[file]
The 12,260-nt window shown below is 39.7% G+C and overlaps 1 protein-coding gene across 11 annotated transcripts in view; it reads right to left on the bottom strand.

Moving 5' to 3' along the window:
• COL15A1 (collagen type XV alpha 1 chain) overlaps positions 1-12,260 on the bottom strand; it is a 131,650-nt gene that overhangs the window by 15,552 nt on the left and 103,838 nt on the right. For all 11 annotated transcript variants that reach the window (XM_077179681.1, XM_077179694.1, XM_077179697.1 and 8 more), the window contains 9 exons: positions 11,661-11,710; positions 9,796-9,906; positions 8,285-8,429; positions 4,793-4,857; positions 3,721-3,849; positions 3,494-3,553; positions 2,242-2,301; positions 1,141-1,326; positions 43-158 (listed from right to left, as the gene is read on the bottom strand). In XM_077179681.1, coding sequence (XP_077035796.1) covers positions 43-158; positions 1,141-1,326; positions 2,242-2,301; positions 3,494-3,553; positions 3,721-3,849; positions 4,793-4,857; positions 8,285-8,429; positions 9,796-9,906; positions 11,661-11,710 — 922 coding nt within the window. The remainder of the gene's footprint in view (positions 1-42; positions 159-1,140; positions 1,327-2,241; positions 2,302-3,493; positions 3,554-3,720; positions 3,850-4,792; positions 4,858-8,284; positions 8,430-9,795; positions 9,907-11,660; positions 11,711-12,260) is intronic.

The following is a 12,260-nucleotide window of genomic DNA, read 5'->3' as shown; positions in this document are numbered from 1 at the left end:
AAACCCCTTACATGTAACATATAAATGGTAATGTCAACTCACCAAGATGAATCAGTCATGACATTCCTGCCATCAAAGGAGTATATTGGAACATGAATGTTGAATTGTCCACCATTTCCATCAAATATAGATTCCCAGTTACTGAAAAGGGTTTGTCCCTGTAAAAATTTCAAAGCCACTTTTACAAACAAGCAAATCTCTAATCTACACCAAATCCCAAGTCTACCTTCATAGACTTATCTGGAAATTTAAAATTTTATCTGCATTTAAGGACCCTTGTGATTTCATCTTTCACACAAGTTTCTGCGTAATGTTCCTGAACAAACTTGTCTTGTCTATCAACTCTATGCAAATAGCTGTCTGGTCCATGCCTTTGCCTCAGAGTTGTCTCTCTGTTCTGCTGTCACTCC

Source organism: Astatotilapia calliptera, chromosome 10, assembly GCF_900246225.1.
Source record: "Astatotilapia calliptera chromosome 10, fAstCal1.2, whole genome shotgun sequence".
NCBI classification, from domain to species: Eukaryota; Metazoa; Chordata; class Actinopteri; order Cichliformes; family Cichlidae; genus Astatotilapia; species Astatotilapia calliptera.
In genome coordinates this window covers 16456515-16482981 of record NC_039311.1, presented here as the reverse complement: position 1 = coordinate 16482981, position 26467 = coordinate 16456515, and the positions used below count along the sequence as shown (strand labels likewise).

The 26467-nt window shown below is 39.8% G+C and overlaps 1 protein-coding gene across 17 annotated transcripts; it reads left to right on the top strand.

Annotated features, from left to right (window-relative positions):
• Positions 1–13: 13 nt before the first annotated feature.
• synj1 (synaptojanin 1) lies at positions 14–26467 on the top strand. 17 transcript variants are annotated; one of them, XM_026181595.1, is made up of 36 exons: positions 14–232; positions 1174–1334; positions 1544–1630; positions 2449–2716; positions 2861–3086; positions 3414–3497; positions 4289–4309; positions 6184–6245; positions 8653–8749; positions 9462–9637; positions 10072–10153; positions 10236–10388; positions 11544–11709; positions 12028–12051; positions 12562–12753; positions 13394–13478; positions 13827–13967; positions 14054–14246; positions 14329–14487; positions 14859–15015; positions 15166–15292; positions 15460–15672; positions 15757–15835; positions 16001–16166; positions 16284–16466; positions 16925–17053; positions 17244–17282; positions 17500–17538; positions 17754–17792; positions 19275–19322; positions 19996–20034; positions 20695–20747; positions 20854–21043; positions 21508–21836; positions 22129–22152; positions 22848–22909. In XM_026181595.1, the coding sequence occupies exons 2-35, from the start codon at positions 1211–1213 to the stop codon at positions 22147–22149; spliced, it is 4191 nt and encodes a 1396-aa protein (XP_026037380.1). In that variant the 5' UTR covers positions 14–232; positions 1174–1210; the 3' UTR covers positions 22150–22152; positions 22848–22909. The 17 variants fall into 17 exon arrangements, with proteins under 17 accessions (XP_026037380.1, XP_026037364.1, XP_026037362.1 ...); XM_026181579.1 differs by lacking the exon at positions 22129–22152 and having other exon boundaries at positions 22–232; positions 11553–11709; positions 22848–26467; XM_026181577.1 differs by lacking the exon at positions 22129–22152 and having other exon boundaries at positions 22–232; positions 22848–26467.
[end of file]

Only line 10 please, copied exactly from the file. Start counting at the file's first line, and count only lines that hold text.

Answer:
The 26467-nt window shown below is 39.8% G+C and overlaps 1 protein-coding gene across 17 annotated transcripts; it reads left to right on the top strand.